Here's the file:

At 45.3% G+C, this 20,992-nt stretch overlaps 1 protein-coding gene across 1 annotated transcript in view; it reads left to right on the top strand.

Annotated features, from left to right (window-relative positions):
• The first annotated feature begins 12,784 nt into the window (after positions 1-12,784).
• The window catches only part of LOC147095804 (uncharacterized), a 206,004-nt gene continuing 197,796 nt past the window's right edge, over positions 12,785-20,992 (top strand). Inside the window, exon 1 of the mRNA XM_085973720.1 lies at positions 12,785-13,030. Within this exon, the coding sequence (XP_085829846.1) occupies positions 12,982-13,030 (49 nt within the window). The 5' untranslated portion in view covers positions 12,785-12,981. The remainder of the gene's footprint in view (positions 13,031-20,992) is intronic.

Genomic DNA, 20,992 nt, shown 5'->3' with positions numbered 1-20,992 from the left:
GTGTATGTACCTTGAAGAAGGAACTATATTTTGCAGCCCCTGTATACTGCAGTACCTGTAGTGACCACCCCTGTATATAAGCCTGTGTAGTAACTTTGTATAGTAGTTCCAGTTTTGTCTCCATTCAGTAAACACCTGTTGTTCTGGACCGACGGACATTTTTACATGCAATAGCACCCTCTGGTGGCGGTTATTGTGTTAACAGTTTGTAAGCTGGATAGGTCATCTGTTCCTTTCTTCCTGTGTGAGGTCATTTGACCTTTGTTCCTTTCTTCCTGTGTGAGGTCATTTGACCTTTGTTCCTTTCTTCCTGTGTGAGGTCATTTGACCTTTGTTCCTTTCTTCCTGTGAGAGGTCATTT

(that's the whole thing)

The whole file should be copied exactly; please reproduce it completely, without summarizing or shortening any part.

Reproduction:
At 45.3% G+C, this 20,992-nt stretch overlaps 1 protein-coding gene across 1 annotated transcript in view; it reads left to right on the top strand.

Annotated features, from left to right (window-relative positions):
• The first annotated feature begins 12,784 nt into the window (after positions 1-12,784).
• The window catches only part of LOC147095804 (uncharacterized), a 206,004-nt gene continuing 197,796 nt past the window's right edge, over positions 12,785-20,992 (top strand). Inside the window, exon 1 of the mRNA XM_085973720.1 lies at positions 12,785-13,030. Within this exon, the coding sequence (XP_085829846.1) occupies positions 12,982-13,030 (49 nt within the window). The 5' untranslated portion in view covers positions 12,785-12,981. The remainder of the gene's footprint in view (positions 13,031-20,992) is intronic.

Genomic DNA, 20,992 nt, shown 5'->3' with positions numbered 1-20,992 from the left:
GTGTATGTACCTTGAAGAAGGAACTATATTTTGCAGCCCCTGTATACTGCAGTACCTGTAGTGACCACCCCTGTATATAAGCCTGTGTAGTAACTTTGTATAGTAGTTCCAGTTTTGTCTCCATTCAGTAAACACCTGTTGTTCTGGACCGACGGACATTTTTACATGCAATAGCACCCTCTGGTGGCGGTTATTGTGTTAACAGTTTGTAAGCTGGATAGGTCATCTGTTCCTTTCTTCCTGTGTGAGGTCATTTGACCTTTGTTCCTTTCTTCCTGTGTGAGGTCATTTGACCTTTGTTCCTTTCTTCCTGTGTGAGGTCATTTGACCTTTGTTCCTTTCTTCCTGTGAGAGGTCATTT